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The Countdown to an Independent Newspaper in Cuba Has Begun

"The newspaper was talking about you..." sings the voice of Joaquín Sabina, while I read the newspaper Granma. On the cover, as usual, there's some event. A tribute to a figure from the past, a reminder, a phrase someone said forty or fifty years ago. All the pages have this rancid stink of journalism that doesn't dare to address the present, that avoids the here and now
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Asking For Criticism and Then Calling the Messenger a Counter-Revolutionary

Revolutionary Vigilance, a Permanent Task He raised his hand at the meeting. The director had told them "don't hold back," so he took advantage of the chance to say what he'd remained silent about for months. He started with the very low wages paid to public health workers. Then he talked about the dirty bathrooms, the water shortages, that the only sterilizer was broken, the leaks all over the hospital. He continued with the heat in the waiting room packed with patients and the lack of surgical instruments.
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Venezuela, With Eyes Wide Open

Genesis Carmona, college student and local beauty pageant winner shot in the head during the protests, being rushed to the hospital, where she died. Photo from runrun.es They say no one learns a lesson through someone else's head, that we repeat the mistakes of others and stumble, over and over, on the same stone. Skeptics assure us that people forget, close their eyes to the past and commit identical mistakes. Venezuela, however, has begun to disprove that inevitability. Amid a reality marked by insecurity, shortages and inflation, Venezuelans are trying to amend a mistake that has lasted too long
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Am I Living in Cuba, or Never Never Land?

Focus on a fixed point and you'll see that we are, in fact, advancing. Graphic humor from Santana Everything moves clumsily, heavily. Even the sun seems to take longer than normal up there. The clock knows nothing of precision and the minute hand is stuck. Making an appointment with the exactitude of three-fifteen or twenty-to-eleven is the pure pedantry of those in a hurry.
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Race and Identity in Cuba

Backside of the Cuban Identify Card with a box for "Skin" It's just been born and in a few hours they will register the baby with its brand new name. A few days will pass before the parents get the birth certificate and then the so-called "minor card." Without an identification card you can't receive products from the ration market, enroll in school, get a job, travel on an inter-provincial bus, or put your belongings in a bag-check at a shop. Every day of your life you need this document, which at the top carries a unique combination of eleven digits. On the little piece of cardboard your temporal and geographic data is registered... and also certain physical details.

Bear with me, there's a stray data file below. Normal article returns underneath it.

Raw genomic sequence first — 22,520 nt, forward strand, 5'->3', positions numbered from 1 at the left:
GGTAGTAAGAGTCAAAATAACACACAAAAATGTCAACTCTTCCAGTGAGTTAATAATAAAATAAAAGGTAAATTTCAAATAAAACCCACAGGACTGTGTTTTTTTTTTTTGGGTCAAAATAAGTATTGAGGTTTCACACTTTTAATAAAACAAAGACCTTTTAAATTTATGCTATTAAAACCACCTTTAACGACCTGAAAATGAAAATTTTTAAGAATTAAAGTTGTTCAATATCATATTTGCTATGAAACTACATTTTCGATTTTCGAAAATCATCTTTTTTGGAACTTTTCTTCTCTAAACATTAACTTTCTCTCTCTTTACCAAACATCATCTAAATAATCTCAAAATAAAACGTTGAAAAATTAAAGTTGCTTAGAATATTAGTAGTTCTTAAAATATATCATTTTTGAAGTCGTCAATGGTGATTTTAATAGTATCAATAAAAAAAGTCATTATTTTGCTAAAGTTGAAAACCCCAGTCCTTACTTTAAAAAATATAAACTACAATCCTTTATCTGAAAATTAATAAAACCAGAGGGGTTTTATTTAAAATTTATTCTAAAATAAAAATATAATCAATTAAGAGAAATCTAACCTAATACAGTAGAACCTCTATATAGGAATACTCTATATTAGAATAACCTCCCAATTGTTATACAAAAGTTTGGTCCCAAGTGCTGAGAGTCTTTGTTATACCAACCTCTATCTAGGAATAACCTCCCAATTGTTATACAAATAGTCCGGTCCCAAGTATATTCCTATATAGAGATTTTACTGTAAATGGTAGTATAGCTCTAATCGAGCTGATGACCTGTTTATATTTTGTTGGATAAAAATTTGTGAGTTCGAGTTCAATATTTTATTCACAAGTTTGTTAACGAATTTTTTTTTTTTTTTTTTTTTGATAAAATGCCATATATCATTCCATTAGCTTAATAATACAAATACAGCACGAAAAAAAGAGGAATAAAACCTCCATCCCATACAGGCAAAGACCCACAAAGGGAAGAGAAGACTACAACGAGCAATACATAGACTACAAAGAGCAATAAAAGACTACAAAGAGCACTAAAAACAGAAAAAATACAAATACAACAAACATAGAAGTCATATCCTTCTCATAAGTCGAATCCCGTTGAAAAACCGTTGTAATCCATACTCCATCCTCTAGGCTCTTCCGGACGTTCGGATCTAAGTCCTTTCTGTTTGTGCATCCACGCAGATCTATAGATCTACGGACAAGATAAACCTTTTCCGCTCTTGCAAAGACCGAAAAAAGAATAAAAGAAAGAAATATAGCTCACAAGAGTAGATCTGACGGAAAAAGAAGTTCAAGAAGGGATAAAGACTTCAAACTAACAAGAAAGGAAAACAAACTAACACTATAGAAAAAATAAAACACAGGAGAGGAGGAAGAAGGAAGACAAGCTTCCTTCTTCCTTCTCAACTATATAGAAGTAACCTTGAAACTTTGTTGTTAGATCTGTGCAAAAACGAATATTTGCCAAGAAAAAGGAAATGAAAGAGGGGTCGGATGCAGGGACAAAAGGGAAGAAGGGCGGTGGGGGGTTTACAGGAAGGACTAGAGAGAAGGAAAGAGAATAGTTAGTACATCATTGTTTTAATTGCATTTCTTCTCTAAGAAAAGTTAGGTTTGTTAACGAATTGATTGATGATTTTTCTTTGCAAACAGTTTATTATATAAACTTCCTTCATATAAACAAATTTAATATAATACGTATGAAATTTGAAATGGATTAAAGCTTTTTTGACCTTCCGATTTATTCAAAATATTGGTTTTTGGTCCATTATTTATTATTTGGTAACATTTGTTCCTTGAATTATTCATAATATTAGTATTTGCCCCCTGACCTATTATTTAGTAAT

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The Havana Book Fair Behind the Scenes

Behind the shelves there is another International Book Fair. One barely perceived among the partitions and walls of the exhibition areas. The national newspapers will never report on it, but these parallel and hidden events sustain the other one. A network of hardship, endless workdays and poverty-level wages, support the main publishing showcase on the island. For each page printed, there is a long list of irregularities, improvisations and exploitations.
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Being a Journalist in Cuba: Success Is Measured By Your Ability To Make Things Up

Our apologies, we do not have subtitles for this video. Article 53 of the Cuban Constitution (referenced in the video) reads: ARTICLE 53. Citizens have freedom of speech and of the press in keeping with the objectives of socialist society. Material conditions for the exercise of that right are provided by the fact that the press, radio, television, cinema, and other mass media are state or social property and can never be private property. This assures their use at exclusive service of the working people and in the interests of society
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Cuban Regime "Cleans up" Opposition for CELAC Summit

Infanta and Vapor Streets, eight at night. The scaffolding creaks under the weight of its occupants. The area is dark, but there are still two painters passing their brushes over the dirty balconies, the facades, the tall columns facing the avenue. Time is short, the 2nd Summit of the Community of Latin American and Caribbean States (CELAC) will start in just a few hours and everything should be ready for the guests. The streets where the presidential caravans will pass will be touched up, the asphalt addressed, the potholes and poverty hidden
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